In the Christian narrative, God thought enough of this world to send his only begotten son down to redeem it. Buddhism posits that release from the karmic wheel of suffering comes only via utter, absorbed attention to the world in front of our eyes, the stark reality of our moment-to-moment experience.

Both traditions posit world-absorption as prelude to seeing into the fathomless depths behind and beyond things, and ultimately to a catapult beyond the world and time itself.

But here, things matter. Things imbue our imaginations, trigger memories, inspire admiration and conversation and communion.

Your delicate wind chime, my old mitt, this liquid in a glass on the counter that will soon be poured into this other thing called my stomach—all of it represents the only world we know, offering up its visceral pleasures, its sensory delights, its scratch to our sacramental itch.

It doesn’t mean we need  a lot of things to feed the endless addiction of acquisitiveness to which DeLillo alludes in the quote leading off this post. It just suggests that the things we do have, whatever their material value, can become pregnant with meaning when inseminated with the eminently powerful force of the human imagination.

Which, paradoxically enough, isn’t a “thing” at all…


Well, imagination comes in any different forms, imagining different things…


Many thanks to the photographers whose work so enlivens this page.

Rotating banner photos top of page 9except for the books) courtesy of Elizabeth Haslam, some rights reserved under Creative Commons licensing, see more at:

Books by Larry Rose, Redlands, California, all rights reserved, contact:

Old baseball and glove photos courtesy of Sean Winters, Michigan, some rights reserved under Creative Commons licensing, see more of his work at:

Jackie Robinson bat courtesy of Ewen Roberts, San Diego, CA, some rights reserved under Creative Commons licensing, see more of his work at: 

4 comments to The Sacramentality of “Things”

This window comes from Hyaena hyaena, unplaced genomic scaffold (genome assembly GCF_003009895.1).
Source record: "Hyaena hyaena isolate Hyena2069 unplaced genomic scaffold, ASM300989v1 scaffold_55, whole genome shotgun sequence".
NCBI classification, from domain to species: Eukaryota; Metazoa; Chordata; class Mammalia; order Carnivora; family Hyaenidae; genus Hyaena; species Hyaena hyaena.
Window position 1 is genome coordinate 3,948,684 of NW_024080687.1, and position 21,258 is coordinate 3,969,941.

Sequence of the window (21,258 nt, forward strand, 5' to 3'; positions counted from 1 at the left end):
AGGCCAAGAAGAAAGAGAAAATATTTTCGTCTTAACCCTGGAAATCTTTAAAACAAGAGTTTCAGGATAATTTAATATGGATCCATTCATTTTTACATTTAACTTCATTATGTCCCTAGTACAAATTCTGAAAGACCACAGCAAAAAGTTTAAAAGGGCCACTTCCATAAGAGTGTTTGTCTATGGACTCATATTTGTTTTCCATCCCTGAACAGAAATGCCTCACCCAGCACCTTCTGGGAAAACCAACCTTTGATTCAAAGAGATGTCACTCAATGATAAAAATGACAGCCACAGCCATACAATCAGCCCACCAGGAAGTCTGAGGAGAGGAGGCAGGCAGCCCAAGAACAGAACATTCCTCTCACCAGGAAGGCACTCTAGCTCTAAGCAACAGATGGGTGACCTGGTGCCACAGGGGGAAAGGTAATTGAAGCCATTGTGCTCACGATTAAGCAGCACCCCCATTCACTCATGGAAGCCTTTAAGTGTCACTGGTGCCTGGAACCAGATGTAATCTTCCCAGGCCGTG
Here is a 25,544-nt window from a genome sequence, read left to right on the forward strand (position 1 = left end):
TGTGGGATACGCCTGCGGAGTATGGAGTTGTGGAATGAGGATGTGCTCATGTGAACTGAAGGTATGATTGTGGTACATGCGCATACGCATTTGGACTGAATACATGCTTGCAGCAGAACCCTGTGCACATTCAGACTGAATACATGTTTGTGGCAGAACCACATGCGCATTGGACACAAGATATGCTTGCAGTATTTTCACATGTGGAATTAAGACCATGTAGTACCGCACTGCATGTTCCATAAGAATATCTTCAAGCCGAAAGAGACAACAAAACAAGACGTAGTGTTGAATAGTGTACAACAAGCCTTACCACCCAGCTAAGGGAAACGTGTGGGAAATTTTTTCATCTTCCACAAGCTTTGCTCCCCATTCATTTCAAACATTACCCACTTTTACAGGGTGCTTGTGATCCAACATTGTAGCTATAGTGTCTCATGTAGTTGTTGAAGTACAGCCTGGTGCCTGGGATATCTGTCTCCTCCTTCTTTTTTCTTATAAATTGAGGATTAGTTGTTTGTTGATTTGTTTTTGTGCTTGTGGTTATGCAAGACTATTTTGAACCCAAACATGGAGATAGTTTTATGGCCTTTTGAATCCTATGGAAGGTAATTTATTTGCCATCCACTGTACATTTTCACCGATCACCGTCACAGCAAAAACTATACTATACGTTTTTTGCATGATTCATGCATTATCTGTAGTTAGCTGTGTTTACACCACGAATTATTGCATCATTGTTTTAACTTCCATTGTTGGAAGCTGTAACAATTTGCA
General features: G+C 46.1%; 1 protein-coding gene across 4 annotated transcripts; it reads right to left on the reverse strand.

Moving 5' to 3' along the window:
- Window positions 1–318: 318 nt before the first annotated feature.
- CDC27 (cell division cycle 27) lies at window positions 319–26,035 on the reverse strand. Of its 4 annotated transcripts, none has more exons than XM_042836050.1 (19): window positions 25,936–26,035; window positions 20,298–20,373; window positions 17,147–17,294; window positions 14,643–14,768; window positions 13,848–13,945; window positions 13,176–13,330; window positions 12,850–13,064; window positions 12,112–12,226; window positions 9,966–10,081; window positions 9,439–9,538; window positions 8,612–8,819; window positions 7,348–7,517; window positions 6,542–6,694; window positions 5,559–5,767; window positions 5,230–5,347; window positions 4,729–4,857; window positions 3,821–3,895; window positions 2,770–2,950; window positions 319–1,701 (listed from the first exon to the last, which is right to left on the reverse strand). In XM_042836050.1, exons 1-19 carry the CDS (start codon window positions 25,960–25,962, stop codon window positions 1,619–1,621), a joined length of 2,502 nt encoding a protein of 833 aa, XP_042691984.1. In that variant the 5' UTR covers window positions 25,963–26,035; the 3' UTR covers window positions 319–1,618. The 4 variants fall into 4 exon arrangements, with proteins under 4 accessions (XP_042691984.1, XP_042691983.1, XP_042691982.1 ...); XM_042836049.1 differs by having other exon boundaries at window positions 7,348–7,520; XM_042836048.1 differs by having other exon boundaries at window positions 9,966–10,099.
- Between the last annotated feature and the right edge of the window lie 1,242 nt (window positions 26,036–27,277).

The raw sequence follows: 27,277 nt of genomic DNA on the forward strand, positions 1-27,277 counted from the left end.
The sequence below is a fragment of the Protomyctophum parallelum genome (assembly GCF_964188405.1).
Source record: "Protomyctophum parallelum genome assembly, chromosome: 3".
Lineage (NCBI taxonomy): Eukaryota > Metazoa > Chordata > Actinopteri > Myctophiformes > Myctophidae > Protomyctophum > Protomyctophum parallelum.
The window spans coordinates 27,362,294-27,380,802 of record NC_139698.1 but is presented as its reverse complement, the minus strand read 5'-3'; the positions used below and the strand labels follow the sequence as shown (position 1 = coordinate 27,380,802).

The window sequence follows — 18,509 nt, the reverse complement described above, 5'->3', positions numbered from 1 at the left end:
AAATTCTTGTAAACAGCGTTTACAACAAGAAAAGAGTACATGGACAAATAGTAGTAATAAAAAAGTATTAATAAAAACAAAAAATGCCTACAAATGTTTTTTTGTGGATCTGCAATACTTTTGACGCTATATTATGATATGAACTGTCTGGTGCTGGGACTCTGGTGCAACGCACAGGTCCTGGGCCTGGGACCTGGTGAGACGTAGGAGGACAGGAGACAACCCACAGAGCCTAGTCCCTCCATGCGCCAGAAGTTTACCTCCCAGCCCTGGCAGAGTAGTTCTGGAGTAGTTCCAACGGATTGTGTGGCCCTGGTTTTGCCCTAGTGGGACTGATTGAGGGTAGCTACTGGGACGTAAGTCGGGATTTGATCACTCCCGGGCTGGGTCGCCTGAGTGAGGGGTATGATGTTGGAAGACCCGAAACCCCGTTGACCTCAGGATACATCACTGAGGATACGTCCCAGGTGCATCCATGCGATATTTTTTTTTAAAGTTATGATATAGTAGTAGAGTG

• Dr. Walt McKeown  says:

    I've often heard it said that "novelists create their own reality to work within it" like a monkey in a monkey cage. It seems to me any intelligent lifeform would have member(s) that would tend to do the same thing.

    I was watching a pod of some 70 dolphins frolicing along near the shore the other day while whales went by further offshore. I wondered if whales and/or dolphins would have novelists. I realize that a written record is crucial for such things, but also know that, in the days of Homer on up to Gutenberg's day, people memorized cultural comments and either sang or recited them to the populace.

    So do you think that creatures that can never write down anything could write (and share) novels with THEIR own reality? Crazy question, I know, but these are crazy times…

  • candied  says:

    Love the essay. Thank you for stewing in such rich juice. I believe imagination is an undervalued character. One shared by all humanity. Yet no one shares my personal imagination.

    Dr. Walt, I think creatures share stories in some instinctual way…

  • ahidas  says:

    This is a great question—and likely unanswerable, at least for now, with the tools at our disposal—regarding the extent of consciousness, communication and imagination in animals. I think I fall on the speciesist side almost by definition, given my carnivorous, pet-owning ways, but have read enough about dolphin, whale, chimp, elephant, etc. behavior to know there's some powerful stuff going on there among highly sentient creatures. But I think all our attempts to understand it suffer from our anthropomorphic tendencies. Certainly the elaborate, incredibly nuanced nature of our language, painting, and storytelling don't have many observable correlates in the animal kingdom. (My cat and my dog are on either side of me as I type, looking pretty chilled and, I am guessing, not thinking anywhere near as hard as I am right now…) When I am absorbed in a master storyteller or lost in a song or painting or celestial light show, it's hard to fathom animals, with their smaller brains and more limited behavioral repertoire, either creating or experiencing anything too similar. (The only way monkeys have made it to outer space is when we have sent them there.) That said, I suspect you're right, Candi, that some kind of more instinctual, baseline level sharing/storytelling does go on in animals. I'm just suspecting it doesn't have quite the sophistication and nuance of Marilynne Robinson or Don DeLillo! (And perhaps I'll be proven wrong with better tools that crack the code of animal talk in the future.)

  • JP  says:

    Oh, the fickle fate of somethingness. Just the other side of the same coin, I say. Whatever catches our attention (really, no pun intended… well, maybe) seems to be an inkblot of some sort, no? Whether it's Bobby Thompson's home run baseball or one of our endearing pets just being present. It's all good stuff to ponder on. JP :)